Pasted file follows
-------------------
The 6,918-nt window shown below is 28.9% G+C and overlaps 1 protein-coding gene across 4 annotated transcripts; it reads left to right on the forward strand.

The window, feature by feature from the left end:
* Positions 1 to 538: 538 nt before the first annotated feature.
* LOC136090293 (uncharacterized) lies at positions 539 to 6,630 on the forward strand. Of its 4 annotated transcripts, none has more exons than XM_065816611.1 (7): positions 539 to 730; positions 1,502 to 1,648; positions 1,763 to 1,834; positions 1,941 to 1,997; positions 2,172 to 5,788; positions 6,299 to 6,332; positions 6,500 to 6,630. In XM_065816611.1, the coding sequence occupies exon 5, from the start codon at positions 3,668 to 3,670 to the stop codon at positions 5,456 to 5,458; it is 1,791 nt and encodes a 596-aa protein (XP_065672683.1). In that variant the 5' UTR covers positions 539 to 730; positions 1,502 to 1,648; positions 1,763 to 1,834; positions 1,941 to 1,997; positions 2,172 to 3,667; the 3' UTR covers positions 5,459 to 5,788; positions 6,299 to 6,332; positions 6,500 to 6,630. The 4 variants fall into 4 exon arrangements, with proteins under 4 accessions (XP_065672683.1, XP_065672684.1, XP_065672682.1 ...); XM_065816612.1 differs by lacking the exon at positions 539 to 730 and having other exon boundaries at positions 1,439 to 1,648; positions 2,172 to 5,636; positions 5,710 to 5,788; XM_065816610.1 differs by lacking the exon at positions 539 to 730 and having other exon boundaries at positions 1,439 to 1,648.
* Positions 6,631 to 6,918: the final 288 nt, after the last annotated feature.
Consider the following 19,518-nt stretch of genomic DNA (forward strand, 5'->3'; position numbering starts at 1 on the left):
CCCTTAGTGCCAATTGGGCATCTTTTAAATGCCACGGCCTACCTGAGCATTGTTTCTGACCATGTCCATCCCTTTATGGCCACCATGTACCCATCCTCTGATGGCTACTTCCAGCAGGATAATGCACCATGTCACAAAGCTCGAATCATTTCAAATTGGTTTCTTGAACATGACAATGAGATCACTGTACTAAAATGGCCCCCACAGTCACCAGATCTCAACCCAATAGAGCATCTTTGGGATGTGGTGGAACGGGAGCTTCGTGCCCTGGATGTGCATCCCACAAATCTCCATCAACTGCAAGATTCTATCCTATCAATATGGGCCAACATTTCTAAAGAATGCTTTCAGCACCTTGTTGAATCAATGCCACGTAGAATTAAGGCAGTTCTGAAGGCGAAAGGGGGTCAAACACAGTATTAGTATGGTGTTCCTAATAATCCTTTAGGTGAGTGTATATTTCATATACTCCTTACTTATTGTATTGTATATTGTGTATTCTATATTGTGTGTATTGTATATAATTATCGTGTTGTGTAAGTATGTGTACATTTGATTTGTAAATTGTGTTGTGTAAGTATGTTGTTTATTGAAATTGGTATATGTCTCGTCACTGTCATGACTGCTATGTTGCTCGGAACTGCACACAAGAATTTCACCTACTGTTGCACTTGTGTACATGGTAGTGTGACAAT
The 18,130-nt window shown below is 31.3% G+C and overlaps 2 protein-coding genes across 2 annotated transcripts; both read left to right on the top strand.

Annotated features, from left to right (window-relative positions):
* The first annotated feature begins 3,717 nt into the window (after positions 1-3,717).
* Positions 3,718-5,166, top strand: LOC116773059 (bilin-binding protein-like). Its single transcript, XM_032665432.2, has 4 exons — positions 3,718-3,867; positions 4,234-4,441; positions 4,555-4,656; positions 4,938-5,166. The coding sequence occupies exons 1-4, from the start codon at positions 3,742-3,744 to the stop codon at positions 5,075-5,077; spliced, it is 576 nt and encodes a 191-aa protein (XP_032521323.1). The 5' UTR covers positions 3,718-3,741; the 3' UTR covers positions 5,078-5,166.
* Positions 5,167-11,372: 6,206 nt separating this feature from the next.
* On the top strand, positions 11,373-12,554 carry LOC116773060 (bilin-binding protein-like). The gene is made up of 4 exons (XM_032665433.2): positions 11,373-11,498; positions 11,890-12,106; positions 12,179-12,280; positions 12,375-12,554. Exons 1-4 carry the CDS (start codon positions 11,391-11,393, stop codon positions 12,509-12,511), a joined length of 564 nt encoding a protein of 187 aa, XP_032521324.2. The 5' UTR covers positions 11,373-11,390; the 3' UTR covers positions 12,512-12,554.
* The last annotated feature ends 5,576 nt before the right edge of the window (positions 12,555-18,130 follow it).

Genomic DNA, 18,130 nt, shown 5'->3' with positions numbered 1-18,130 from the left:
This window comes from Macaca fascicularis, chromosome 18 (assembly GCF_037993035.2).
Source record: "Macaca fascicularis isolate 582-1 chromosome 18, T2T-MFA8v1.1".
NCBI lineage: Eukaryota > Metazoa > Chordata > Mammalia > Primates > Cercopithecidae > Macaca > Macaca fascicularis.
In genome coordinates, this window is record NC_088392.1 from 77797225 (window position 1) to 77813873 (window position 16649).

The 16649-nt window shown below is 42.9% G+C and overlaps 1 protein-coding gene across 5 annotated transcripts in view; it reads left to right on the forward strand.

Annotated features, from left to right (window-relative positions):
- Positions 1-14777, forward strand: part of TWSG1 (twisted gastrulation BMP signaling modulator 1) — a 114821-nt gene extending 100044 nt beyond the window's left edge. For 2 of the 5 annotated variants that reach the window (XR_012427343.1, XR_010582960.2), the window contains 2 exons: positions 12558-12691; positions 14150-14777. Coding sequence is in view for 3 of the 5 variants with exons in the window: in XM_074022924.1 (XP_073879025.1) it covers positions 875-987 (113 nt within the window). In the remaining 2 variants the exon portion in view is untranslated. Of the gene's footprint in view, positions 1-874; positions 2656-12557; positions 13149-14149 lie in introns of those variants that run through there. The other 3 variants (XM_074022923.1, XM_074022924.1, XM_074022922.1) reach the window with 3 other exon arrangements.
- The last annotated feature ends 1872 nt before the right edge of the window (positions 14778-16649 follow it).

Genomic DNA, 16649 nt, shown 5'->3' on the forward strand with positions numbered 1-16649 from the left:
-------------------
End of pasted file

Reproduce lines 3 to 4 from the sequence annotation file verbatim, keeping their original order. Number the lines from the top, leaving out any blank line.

* Positions 1 to 538: 538 nt before the first annotated feature.
* LOC136090293 (uncharacterized) lies at positions 539 to 6,630 on the forward strand. Of its 4 annotated transcripts, none has more exons than XM_065816611.1 (7): positions 539 to 730; positions 1,502 to 1,648; positions 1,763 to 1,834; positions 1,941 to 1,997; positions 2,172 to 5,788; positions 6,299 to 6,332; positions 6,500 to 6,630. In XM_065816611.1, the coding sequence occupies exon 5, from the start codon at positions 3,668 to 3,670 to the stop codon at positions 5,456 to 5,458; it is 1,791 nt and encodes a 596-aa protein (XP_065672683.1). In that variant the 5' UTR covers positions 539 to 730; positions 1,502 to 1,648; positions 1,763 to 1,834; positions 1,941 to 1,997; positions 2,172 to 3,667; the 3' UTR covers positions 5,459 to 5,788; positions 6,299 to 6,332; positions 6,500 to 6,630. The 4 variants fall into 4 exon arrangements, with proteins under 4 accessions (XP_065672683.1, XP_065672684.1, XP_065672682.1 ...); XM_065816612.1 differs by lacking the exon at positions 539 to 730 and having other exon boundaries at positions 1,439 to 1,648; positions 2,172 to 5,636; positions 5,710 to 5,788; XM_065816610.1 differs by lacking the exon at positions 539 to 730 and having other exon boundaries at positions 1,439 to 1,648.